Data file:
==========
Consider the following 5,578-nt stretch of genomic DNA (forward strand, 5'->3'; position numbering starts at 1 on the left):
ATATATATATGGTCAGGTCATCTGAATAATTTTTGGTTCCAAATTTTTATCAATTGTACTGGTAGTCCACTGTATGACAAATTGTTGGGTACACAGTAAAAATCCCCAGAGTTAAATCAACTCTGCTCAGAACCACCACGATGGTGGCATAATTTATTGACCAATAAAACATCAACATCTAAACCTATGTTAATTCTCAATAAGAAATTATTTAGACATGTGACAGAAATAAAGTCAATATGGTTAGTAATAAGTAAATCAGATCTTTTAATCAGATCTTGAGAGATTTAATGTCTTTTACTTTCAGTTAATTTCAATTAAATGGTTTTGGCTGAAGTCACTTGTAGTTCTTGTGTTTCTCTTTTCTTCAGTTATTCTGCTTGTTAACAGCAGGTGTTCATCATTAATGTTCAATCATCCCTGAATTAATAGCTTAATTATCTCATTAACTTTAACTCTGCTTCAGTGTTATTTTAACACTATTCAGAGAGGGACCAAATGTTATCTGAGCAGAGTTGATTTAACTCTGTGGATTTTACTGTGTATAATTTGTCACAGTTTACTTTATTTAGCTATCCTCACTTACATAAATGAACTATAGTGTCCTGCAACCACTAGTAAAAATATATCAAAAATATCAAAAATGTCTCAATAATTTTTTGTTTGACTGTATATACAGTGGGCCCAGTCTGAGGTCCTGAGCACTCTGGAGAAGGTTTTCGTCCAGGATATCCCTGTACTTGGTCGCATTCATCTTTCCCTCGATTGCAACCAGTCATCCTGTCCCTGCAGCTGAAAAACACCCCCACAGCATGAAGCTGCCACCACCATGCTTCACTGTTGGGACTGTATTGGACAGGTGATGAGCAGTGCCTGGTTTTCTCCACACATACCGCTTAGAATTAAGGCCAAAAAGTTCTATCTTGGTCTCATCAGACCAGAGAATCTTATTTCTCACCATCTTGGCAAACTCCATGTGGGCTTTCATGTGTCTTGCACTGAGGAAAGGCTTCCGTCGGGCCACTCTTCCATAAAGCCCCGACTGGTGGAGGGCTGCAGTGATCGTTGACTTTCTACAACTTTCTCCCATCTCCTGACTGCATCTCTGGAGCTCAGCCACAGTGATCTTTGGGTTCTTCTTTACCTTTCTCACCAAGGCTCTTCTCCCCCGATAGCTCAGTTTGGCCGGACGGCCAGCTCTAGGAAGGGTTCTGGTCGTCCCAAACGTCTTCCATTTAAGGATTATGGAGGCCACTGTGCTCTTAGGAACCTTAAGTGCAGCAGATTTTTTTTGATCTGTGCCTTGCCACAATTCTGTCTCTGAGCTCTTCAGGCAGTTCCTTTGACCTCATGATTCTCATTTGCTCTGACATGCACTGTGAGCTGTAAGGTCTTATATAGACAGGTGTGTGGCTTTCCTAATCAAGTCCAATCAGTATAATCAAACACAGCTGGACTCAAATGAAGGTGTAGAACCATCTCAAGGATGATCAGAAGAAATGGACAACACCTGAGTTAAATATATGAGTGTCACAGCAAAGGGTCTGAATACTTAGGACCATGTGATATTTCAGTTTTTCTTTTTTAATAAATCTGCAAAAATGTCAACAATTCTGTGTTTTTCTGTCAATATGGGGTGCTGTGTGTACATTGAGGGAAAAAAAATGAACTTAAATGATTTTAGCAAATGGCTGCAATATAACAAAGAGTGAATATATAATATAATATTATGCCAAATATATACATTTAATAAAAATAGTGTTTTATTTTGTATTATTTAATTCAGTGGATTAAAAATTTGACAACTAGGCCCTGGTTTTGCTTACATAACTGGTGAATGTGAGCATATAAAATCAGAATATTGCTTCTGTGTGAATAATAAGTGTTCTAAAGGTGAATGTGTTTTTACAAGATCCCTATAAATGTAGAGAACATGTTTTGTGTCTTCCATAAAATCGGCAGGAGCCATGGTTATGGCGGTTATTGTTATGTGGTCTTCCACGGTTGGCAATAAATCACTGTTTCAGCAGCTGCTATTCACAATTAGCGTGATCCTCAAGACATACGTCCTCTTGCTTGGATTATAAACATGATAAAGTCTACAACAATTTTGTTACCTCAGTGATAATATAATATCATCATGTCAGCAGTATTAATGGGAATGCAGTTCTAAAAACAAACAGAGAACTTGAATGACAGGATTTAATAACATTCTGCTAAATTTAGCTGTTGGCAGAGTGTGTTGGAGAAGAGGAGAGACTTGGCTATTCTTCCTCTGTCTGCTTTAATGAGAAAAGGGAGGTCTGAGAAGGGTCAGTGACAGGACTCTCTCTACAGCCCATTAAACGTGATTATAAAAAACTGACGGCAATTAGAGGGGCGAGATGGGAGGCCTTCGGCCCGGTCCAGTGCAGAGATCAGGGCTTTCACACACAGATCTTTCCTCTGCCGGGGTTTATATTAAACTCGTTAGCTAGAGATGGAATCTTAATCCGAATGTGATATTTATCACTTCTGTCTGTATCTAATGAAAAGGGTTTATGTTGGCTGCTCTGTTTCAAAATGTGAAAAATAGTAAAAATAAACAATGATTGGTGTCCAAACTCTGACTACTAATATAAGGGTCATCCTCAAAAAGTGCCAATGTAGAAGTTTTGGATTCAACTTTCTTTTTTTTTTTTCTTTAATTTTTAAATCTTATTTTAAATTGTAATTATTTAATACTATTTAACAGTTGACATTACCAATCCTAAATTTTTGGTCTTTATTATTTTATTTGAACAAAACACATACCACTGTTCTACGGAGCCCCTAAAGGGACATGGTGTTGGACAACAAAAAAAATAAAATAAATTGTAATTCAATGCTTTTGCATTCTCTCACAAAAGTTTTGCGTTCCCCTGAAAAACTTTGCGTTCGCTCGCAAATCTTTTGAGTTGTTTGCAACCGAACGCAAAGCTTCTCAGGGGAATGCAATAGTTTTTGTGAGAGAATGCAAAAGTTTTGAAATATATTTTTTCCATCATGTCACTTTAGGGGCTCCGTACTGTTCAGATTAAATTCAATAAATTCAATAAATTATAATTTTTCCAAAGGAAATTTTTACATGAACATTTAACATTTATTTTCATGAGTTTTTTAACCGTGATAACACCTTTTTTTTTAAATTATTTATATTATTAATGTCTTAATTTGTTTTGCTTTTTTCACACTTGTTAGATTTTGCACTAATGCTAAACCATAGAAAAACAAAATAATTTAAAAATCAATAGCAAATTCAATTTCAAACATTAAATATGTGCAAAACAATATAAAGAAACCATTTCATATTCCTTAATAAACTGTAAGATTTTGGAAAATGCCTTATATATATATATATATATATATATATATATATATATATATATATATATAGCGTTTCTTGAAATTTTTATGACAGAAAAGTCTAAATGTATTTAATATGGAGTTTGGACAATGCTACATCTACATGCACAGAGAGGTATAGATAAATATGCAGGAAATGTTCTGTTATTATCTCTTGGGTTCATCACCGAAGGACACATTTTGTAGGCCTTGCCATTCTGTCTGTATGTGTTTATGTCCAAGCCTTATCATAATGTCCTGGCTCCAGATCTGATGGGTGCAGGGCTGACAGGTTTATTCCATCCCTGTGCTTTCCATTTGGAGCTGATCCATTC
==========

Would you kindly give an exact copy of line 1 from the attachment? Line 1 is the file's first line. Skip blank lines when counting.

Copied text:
Consider the following 5,578-nt stretch of genomic DNA (forward strand, 5'->3'; position numbering starts at 1 on the left):